- Isolation of an independent variable, to discover how changing it causes changes in your objective.
- Relevance and sustainability. If it’s not a realistic or sustainable lifestyle change, then it’s not what you should be testing.
- For most of the last year I have been following an intermittent fasting eating schedule where I generally eat only between 12 and 8pm, in 3 meals: lunch, post workout, and dinner. I will stick to the same meals and times.
- I exercise every day: weightlifting 3x per week, about 1hr each, and light cardio 4x per week, usually jogging outside, occasionally some sprinting. I exercise in the mid afternoon, around 2-4pm.
- I meditate nearly every morning for about 30 minutes.
- Green tea (matcha) 2x per day.
- Shades at night – I’ve been donning a pair of blue-filtering sunglasses 2 hours before bed each night to bring melatonin production closer to what it would be naturally.
- I wake up naturally, without an alarm clock.
- Supplements: total (dose x #per_day)
- Vit D3 – 5000IU
- Magnesium (Citrate) – 400mg
- Vit C – 1g
- Zn – 10mg
- Grape seed extract – 100mg (2x50mg)
- Creatine – 2.5g
- Ginger 1.1g (2x550mg)
- Fenugreek 1.2g (2x600mg)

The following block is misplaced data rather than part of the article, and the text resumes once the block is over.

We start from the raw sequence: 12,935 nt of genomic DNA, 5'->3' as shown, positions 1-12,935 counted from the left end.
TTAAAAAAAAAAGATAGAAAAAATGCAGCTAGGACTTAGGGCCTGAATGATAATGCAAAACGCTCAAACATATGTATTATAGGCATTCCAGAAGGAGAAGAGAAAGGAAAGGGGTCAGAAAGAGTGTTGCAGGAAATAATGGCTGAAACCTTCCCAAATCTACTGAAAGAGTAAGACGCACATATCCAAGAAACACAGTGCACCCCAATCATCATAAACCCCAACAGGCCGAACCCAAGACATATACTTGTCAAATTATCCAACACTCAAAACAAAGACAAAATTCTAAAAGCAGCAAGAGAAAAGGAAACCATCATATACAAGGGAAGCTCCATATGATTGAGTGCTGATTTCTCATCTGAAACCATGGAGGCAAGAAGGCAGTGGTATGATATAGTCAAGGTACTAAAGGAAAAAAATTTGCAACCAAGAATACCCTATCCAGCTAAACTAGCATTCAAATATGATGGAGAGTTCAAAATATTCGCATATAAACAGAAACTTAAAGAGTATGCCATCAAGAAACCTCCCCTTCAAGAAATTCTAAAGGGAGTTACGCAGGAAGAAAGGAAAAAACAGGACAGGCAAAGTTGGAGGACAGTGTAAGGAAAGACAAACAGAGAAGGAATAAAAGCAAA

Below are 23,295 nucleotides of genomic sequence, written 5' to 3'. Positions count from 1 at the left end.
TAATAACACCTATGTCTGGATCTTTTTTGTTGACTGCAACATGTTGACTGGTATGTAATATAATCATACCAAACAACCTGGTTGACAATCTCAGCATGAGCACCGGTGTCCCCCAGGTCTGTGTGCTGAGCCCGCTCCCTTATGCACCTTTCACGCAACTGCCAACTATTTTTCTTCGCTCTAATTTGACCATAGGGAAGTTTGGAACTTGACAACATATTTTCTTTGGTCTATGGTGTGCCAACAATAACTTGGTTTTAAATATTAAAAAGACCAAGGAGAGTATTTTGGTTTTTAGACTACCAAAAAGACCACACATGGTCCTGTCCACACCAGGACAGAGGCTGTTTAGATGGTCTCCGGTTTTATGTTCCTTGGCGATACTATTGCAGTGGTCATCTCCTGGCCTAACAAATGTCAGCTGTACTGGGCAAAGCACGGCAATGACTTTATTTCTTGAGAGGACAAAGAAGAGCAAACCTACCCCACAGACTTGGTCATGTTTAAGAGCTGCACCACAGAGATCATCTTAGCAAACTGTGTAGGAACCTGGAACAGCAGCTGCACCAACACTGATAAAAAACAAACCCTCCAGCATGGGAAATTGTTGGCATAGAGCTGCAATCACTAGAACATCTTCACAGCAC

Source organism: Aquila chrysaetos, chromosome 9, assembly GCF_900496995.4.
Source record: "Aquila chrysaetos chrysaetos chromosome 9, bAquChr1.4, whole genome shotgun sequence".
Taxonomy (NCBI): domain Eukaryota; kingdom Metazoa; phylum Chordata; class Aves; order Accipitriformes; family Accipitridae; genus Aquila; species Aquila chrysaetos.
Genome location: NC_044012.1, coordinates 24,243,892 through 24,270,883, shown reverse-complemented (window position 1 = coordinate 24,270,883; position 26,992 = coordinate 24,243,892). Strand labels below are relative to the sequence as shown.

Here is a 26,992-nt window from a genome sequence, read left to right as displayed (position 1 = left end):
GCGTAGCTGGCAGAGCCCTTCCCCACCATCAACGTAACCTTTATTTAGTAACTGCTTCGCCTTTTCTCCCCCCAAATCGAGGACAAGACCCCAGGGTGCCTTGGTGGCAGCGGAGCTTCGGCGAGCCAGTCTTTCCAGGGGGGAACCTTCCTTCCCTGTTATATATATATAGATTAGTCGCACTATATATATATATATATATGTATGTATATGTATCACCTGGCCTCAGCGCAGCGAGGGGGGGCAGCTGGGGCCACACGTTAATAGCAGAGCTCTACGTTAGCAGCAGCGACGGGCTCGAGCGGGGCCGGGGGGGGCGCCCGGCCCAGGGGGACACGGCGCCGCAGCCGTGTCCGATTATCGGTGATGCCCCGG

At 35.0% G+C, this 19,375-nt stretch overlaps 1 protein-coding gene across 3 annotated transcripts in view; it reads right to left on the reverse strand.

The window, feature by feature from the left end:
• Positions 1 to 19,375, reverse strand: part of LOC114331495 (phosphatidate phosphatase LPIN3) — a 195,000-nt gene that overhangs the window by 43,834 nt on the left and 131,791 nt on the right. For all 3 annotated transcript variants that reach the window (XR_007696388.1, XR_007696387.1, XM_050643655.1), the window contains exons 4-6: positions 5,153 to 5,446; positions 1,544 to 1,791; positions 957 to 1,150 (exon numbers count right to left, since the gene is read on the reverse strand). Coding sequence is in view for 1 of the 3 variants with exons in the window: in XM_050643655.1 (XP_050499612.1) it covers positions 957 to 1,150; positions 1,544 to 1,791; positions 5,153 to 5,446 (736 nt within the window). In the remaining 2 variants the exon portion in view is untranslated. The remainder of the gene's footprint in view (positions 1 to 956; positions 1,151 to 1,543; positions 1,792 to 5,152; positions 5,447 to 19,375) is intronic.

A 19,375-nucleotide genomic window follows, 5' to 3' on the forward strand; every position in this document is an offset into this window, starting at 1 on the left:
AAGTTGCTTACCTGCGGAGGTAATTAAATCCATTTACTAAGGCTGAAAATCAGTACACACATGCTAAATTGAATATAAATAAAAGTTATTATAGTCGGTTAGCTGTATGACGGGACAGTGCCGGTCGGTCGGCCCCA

- Resveratrol 400mg (2x200mg)
- ALCAR 800mg (2x400mg)
- Alpha Lipoic Acid 400mg (2x200mg)
- Curcumin – 1g (2x500mg)
- Probiotic blend (2x)
- Glucosamine 1g (2x500mg)
- Chrondroitin-MSM unknown blend 1.7g total (2x850mg)
- Bacopa monnieri 500mg
- CoQ10 – 200mg (2x100mg)
- Lithium (aspartate) 2.5mg
- Chromium (picolinate) – 200mcg
- Silica (red algae) – 108mg
- Ca – 200mg
- Biotin – 1mg
- Boron – 3mg
- Stimulants – For the last month or so my stack schedule has been roughly:
Note: dark chocolate has mild amounts ( ~ 1 mg/g for baking chocolate) of caffeine, and moderate amounts ( ~ 12 mg/g for baking chocolate) of theobromine, another methylxanthine. Theobromine’s stimulatory effects are quoted as anywhere from 5-15x less powerful per unit weight than caffeine, so the caffeine and theobromine in dark chocolate contribute about equally to it’s stimulatory effects.
- Monday: 5g piracetam + cup of coffee + coconut + MCT oils in the morning, 40g Lindt 90% dark chocolate at lunch
- Tuesday: 5g piracetam + 50-100mg modafinil, 40g Lindt at lunch
- Wednesday: 5g piracetam + 60g Lindt at lunch
- Thursday: 5g piracetam + cup of coffee + coconut + MCT in the morning, 40g Lindt at lunch
- Friday: 5g piracetam + 50-100mg modafinil, 40g Lindt at lunch
- Sat+Sun: 60g Lindt at lunch
- “Calories”: 3951
- Net Calories: 3815 (=cal – fiber(g) * 4)
- “Carbohydrates”: 177g (NA)
- Fiber: 34g (NA)
- Net Carbohydrates: 143 (15%)
- Starch: 78g (8%)
- Sugars: 53.5g (5.6%)
- Sucrose: 9.2g (1%)
- Fructose: 6.9g (0.72%)
- Net fructose: 10.5g (1.1%) (=fructose + 0.5*sucrose)
- Fats: 277g (65%)
- SAFA: 146g (34%)
- MUFA: 59.4g (14%)
- PUFA: 13.5g (3.2%)
- n-6: 10.3g (2.4%) (This is pretty good)
- n-3: 2.2g (0.51%)
- Ratio of n-6/3: 4.7 (This is higher than I would like. Ideally 2-3)
- Protein: 199g (21%)
- Amino Acid Score: 115
- 4 eggs
- Meats: 15g beef liver, 300g of beef heart or kidney, lamb leg, or chicken breast, 70g sockeye salmon.
- 80g cheese, usually Gruyere
- 120g grass-fed butter
- 1.5 tbs coconut oil
- 1 tbs MCT oil
- 5 squares of Lindt 90% dark chocolate (does a body good!)